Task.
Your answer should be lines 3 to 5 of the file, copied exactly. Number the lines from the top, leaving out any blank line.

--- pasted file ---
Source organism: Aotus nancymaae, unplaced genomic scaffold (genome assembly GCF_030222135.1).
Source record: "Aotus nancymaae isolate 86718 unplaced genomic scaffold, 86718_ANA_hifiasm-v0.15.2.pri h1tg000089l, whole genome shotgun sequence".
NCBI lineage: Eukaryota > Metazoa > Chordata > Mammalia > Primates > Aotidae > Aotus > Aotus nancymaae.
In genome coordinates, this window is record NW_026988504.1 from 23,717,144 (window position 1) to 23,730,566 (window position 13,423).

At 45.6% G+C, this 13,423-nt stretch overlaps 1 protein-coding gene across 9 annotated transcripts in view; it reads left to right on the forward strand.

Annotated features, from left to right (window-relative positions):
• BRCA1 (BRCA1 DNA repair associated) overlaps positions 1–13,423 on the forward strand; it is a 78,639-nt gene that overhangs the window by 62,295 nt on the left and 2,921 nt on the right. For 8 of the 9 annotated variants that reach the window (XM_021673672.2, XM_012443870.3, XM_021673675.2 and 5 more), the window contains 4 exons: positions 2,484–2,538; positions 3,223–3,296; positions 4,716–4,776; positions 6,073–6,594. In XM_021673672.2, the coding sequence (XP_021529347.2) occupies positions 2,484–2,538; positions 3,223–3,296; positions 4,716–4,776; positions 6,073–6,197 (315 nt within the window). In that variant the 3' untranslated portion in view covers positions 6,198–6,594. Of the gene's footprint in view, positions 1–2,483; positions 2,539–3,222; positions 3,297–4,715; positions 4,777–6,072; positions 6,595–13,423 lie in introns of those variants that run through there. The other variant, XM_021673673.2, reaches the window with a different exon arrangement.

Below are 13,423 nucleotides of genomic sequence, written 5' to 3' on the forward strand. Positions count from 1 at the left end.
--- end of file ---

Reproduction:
NCBI lineage: Eukaryota > Metazoa > Chordata > Mammalia > Primates > Aotidae > Aotus > Aotus nancymaae.
In genome coordinates, this window is record NW_026988504.1 from 23,717,144 (window position 1) to 23,730,566 (window position 13,423).

At 45.6% G+C, this 13,423-nt stretch overlaps 1 protein-coding gene across 9 annotated transcripts in view; it reads left to right on the forward strand.